“Mummy, I want to go to the library and read books.”
It’s a pretty common request from my four-year-old. Every time he asks, I swoon.
He loves being surrounded by books and he’s a reader like me.
The library is a part of our lives, an adventure in our day. It has been for a very long time.
Any place filled with books is magical but there’s something even more magical about the library. It’s accessible, open to everyone; a place where anyone can lose themselves in the pages of a book. You don’t need a single dollar in your pocket. And I love that so very much.
When my son demands a visit to the library, I never say no.
We are blessed with three local libraries all in close distance.
We’ll usually jump in the cargo bike, bring our many green bags and set off into the day. Sometimes we won’t emerge for hours. Hours spent traipsing through the zillions of kids’ books; flicking the pages and taking in the pictures. We make ‘our’ pile, a shortlist of favourites. We curl up in the beanbags or in the special colourful corners and we read together with hushed voices. We love the quietude, the comfort, the familiar faces and the books that we always want to re-borrow.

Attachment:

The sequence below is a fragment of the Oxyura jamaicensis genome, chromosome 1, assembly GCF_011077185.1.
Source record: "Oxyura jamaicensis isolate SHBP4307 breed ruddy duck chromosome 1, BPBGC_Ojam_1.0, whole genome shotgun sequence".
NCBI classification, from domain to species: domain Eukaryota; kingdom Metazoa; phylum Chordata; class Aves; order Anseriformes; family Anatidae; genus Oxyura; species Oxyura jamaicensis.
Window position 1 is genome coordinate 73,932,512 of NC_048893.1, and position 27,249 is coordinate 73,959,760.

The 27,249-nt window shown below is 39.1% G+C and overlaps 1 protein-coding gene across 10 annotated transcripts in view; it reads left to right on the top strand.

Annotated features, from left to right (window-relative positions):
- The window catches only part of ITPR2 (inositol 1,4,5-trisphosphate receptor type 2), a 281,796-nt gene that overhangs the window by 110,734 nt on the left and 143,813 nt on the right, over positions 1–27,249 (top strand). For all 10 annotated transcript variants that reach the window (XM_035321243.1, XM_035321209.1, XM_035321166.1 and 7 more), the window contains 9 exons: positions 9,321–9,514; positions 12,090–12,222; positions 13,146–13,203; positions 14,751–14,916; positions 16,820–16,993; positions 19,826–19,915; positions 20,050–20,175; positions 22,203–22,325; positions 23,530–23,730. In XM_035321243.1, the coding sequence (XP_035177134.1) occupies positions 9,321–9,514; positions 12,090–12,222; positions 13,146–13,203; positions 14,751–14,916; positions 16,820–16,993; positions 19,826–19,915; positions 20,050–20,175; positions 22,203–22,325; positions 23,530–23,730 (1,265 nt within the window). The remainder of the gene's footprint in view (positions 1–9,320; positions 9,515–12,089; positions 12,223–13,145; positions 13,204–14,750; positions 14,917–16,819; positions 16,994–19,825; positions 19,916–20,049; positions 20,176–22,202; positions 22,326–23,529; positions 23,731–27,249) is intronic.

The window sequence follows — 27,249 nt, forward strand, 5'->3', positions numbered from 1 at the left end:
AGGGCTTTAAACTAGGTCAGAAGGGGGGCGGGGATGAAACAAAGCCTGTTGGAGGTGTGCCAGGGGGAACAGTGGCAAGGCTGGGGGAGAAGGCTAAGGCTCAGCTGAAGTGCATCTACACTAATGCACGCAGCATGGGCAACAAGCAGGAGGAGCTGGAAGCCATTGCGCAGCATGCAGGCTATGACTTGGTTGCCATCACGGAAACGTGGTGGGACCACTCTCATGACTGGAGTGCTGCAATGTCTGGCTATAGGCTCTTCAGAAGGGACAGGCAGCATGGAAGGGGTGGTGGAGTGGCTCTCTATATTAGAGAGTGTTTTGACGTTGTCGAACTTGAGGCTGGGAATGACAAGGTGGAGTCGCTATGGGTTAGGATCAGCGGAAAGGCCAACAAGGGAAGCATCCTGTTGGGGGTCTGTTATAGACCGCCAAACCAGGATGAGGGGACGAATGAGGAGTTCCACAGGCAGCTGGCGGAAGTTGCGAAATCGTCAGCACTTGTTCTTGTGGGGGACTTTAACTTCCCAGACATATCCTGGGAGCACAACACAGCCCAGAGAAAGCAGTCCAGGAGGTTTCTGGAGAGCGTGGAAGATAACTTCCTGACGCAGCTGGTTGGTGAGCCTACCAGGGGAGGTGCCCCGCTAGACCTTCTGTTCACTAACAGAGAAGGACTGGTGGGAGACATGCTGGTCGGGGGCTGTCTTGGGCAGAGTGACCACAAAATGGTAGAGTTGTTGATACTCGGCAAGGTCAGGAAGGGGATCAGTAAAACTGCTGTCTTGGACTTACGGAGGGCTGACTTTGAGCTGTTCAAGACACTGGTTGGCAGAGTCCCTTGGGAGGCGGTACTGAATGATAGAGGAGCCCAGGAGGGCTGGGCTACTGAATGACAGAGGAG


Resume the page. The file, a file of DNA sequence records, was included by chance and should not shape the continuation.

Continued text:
It’s our little slice of heaven.
I’ll never forget the day my son got his own library card; the proud look on his face would’ve made anyone think he had just been given a key to the city. I was pretty happy, too. It meant mummy could actually borrow some adult books, her card now a little freer. I am sure my son slept with the library card underneath his pillow that night.
He is always free to choose whichever books he wants but being a big kid myself, and a grand lover of children’s literature, I always sneak in a few mummy choices. I pick them to read with him, to share with him a message I want him to absorb. But I pick them just as much for me.
I have a sway toward books that have that perfect harmony between good storytelling and incredible art and design. I am more than chuffed that my son and I share equal enthusiasm for the work of Oliver Jeffers and I can’t wait for the day that he starts to fully grasp the wonderment of Shaun Tan.